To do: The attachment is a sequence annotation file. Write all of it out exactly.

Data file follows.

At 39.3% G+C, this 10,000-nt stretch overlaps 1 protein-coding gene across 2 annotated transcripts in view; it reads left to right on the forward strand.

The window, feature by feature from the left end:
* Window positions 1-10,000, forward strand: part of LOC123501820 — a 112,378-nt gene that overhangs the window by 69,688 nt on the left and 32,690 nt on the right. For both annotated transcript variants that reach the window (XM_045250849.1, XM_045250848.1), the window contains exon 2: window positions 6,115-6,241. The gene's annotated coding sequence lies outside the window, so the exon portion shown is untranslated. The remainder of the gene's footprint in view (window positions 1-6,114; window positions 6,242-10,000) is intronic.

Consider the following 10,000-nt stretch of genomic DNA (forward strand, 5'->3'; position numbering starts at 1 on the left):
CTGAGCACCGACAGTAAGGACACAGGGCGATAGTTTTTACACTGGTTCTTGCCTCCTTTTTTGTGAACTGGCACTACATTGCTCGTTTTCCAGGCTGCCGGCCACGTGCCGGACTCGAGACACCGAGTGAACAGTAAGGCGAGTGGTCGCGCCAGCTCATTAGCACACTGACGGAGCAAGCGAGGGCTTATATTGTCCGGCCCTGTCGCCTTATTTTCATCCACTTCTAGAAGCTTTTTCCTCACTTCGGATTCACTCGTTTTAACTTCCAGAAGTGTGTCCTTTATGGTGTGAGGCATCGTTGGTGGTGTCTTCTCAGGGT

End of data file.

At 39.3% G+C, this 10,000-nt stretch overlaps 1 protein-coding gene across 2 annotated transcripts in view; it reads left to right on the forward strand.

The window, feature by feature from the left end:
* Window positions 1-10,000, forward strand: part of LOC123501820 — a 112,378-nt gene that overhangs the window by 69,688 nt on the left and 32,690 nt on the right. For both annotated transcript variants that reach the window (XM_045250849.1, XM_045250848.1), the window contains exon 2: window positions 6,115-6,241. The gene's annotated coding sequence lies outside the window, so the exon portion shown is untranslated. The remainder of the gene's footprint in view (window positions 1-6,114; window positions 6,242-10,000) is intronic.

Consider the following 10,000-nt stretch of genomic DNA (forward strand, 5'->3'; position numbering starts at 1 on the left):
CTGAGCACCGACAGTAAGGACACAGGGCGATAGTTTTTACACTGGTTCTTGCCTCCTTTTTTGTGAACTGGCACTACATTGCTCGTTTTCCAGGCTGCCGGCCACGTGCCGGACTCGAGACACCGAGTGAACAGTAAGGCGAGTGGTCGCGCCAGCTCATTAGCACACTGACGGAGCAAGCGAGGGCTTATATTGTCCGGCCCTGTCGCCTTATTTTCATCCACTTCTAGAAGCTTTTTCCTCACTTCGGATTCACTCGTTTTAACTTCCAGAAGTGTGTCCTTTATGGTGTGAGGCATCGTTGGTGGTGTCTTCTCAGGGT